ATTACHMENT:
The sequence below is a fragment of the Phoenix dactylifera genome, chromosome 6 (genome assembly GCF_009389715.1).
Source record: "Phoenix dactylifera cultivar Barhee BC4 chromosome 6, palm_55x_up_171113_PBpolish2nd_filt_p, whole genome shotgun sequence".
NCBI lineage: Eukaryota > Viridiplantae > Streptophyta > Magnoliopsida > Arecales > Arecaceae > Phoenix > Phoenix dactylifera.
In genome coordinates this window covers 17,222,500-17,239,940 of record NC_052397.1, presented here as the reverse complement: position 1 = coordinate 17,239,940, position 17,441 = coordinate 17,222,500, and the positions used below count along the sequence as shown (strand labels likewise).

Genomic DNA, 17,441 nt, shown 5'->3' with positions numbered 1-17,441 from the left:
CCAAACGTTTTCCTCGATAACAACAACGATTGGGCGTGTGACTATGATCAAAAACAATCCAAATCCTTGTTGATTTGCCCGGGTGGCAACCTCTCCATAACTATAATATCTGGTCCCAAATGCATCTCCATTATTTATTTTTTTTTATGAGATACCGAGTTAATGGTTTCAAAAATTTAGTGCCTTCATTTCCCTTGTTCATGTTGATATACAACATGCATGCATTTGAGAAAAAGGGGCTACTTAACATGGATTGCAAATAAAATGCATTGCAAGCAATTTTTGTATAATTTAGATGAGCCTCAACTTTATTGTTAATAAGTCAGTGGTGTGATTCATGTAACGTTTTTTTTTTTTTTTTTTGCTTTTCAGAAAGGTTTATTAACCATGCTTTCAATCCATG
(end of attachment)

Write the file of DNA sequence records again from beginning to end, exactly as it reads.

The sequence below is a fragment of the Phoenix dactylifera genome, chromosome 6 (genome assembly GCF_009389715.1).
Source record: "Phoenix dactylifera cultivar Barhee BC4 chromosome 6, palm_55x_up_171113_PBpolish2nd_filt_p, whole genome shotgun sequence".
NCBI lineage: Eukaryota > Viridiplantae > Streptophyta > Magnoliopsida > Arecales > Arecaceae > Phoenix > Phoenix dactylifera.
In genome coordinates this window covers 17,222,500-17,239,940 of record NC_052397.1, presented here as the reverse complement: position 1 = coordinate 17,239,940, position 17,441 = coordinate 17,222,500, and the positions used below count along the sequence as shown (strand labels likewise).

Genomic DNA, 17,441 nt, shown 5'->3' with positions numbered 1-17,441 from the left:
CCAAACGTTTTCCTCGATAACAACAACGATTGGGCGTGTGACTATGATCAAAAACAATCCAAATCCTTGTTGATTTGCCCGGGTGGCAACCTCTCCATAACTATAATATCTGGTCCCAAATGCATCTCCATTATTTATTTTTTTTTATGAGATACCGAGTTAATGGTTTCAAAAATTTAGTGCCTTCATTTCCCTTGTTCATGTTGATATACAACATGCATGCATTTGAGAAAAAGGGGCTACTTAACATGGATTGCAAATAAAATGCATTGCAAGCAATTTTTGTATAATTTAGATGAGCCTCAACTTTATTGTTAATAAGTCAGTGGTGTGATTCATGTAACGTTTTTTTTTTTTTTTTTTGCTTTTCAGAAAGGTTTATTAACCATGCTTTCAATCCATG